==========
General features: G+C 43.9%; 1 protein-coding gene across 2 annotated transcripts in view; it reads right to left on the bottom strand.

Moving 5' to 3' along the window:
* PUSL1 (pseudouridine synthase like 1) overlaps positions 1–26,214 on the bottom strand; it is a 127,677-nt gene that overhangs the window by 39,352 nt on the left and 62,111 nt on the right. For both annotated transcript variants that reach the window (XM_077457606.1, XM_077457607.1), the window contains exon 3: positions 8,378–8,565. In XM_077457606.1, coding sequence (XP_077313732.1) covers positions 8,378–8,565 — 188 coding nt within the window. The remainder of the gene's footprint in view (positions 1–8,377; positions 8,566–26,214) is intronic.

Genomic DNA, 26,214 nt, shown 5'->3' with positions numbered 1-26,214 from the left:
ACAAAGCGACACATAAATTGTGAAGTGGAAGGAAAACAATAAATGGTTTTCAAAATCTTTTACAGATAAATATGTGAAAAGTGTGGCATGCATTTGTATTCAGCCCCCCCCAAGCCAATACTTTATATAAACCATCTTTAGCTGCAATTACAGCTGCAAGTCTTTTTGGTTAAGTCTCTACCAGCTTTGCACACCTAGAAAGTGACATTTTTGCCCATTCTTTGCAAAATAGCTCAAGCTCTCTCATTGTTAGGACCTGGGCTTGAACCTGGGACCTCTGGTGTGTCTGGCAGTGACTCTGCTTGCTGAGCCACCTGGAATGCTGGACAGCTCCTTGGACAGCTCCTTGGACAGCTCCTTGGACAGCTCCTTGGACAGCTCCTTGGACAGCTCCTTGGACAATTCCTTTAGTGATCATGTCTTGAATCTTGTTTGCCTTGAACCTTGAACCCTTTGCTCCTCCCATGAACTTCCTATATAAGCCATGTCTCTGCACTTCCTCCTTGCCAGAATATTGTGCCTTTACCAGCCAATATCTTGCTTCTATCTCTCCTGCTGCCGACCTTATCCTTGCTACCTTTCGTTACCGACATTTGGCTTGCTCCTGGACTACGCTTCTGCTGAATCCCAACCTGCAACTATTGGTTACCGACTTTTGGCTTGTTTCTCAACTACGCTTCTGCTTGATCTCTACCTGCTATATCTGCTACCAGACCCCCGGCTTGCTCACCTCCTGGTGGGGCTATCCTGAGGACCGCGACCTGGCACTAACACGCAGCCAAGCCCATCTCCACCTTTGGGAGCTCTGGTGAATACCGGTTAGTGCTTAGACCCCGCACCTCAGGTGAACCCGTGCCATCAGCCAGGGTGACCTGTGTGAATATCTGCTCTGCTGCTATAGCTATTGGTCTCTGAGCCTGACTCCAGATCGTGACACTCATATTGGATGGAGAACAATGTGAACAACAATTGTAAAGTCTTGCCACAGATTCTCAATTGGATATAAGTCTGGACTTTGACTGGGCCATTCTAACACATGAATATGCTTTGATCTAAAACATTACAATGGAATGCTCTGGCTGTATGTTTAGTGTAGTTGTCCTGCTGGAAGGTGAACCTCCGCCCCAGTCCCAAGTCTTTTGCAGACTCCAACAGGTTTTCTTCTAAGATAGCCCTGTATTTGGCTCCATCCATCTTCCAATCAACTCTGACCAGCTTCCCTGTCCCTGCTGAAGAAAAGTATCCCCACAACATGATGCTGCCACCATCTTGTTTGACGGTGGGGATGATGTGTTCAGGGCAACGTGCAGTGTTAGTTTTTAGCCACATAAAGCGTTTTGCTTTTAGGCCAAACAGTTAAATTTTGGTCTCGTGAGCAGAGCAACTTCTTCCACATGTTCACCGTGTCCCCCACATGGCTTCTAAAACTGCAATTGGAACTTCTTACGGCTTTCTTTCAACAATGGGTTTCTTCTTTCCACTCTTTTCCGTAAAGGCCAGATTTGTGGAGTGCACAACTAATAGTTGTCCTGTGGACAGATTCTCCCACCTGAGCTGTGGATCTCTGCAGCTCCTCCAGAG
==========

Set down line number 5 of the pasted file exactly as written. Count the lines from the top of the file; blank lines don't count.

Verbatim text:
ACAAAGCGACACATAAATTGTGAAGTGGAAGGAAAACAATAAATGGTTTTCAAAATCTTTTACAGATAAATATGTGAAAAGTGTGGCATGCATTTGTATTCAGCCCCCCCCAAGCCAATACTTTATATAAACCATCTTTAGCTGCAATTACAGCTGCAAGTCTTTTTGGTTAAGTCTCTACCAGCTTTGCACACCTAGAAAGTGACATTTTTGCCCATTCTTTGCAAAATAGCTCAAGCTCTCTCATTGTTAGGACCTGGGCTTGAACCTGGGACCTCTGGTGTGTCTGGCAGTGACTCTGCTTGCTGAGCCACCTGGAATGCTGGACAGCTCCTTGGACAGCTCCTTGGACAGCTCCTTGGACAGCTCCTTGGACAGCTCCTTGGACAGCTCCTTGGACAATTCCTTTAGTGATCATGTCTTGAATCTTGTTTGCCTTGAACCTTGAACCCTTTGCTCCTCCCATGAACTTCCTATATAAGCCATGTCTCTGCACTTCCTCCTTGCCAGAATATTGTGCCTTTACCAGCCAATATCTTGCTTCTATCTCTCCTGCTGCCGACCTTATCCTTGCTACCTTTCGTTACCGACATTTGGCTTGCTCCTGGACTACGCTTCTGCTGAATCCCAACCTGCAACTATTGGTTACCGACTTTTGGCTTGTTTCTCAACTACGCTTCTGCTTGATCTCTACCTGCTATATCTGCTACCAGACCCCCGGCTTGCTCACCTCCTGGTGGGGCTATCCTGAGGACCGCGACCTGGCACTAACACGCAGCCAAGCCCATCTCCACCTTTGGGAGCTCTGGTGAATACCGGTTAGTGCTTAGACCCCGCACCTCAGGTGAACCCGTGCCATCAGCCAGGGTGACCTGTGTGAATATCTGCTCTGCTGCTATAGCTATTGGTCTCTGAGCCTGACTCCAGATCGTGACACTCATATTGGATGGAGAACAATGTGAACAACAATTGTAAAGTCTTGCCACAGATTCTCAATTGGATATAAGTCTGGACTTTGACTGGGCCATTCTAACACATGAATATGCTTTGATCTAAAACATTACAATGGAATGCTCTGGCTGTATGTTTAGTGTAGTTGTCCTGCTGGAAGGTGAACCTCCGCCCCAGTCCCAAGTCTTTTGCAGACTCCAACAGGTTTTCTTCTAAGATAGCCCTGTATTTGGCTCCATCCATCTTCCAATCAACTCTGACCAGCTTCCCTGTCCCTGCTGAAGAAAAGTATCCCCACAACATGATGCTGCCACCATCTTGTTTGACGGTGGGGATGATGTGTTCAGGGCAACGTGCAGTGTTAGTTTTTAGCCACATAAAGCGTTTTGCTTTTAGGCCAAACAGTTAAATTTTGGTCTCGTGAGCAGAGCAACTTCTTCCACATGTTCACCGTGTCCCCCACATGGCTTCTAAAACTGCAATTGGAACTTCTTACGGCTTTCTTTCAACAATGGGTTTCTTCTTTCCACTCTTTTCCGTAAAGGCCAGATTTGTGGAGTGCACAACTAATAGTTGTCCTGTGGACAGATTCTCCCACCTGAGCTGTGGATCTCTGCAGCTCCTCCAGAG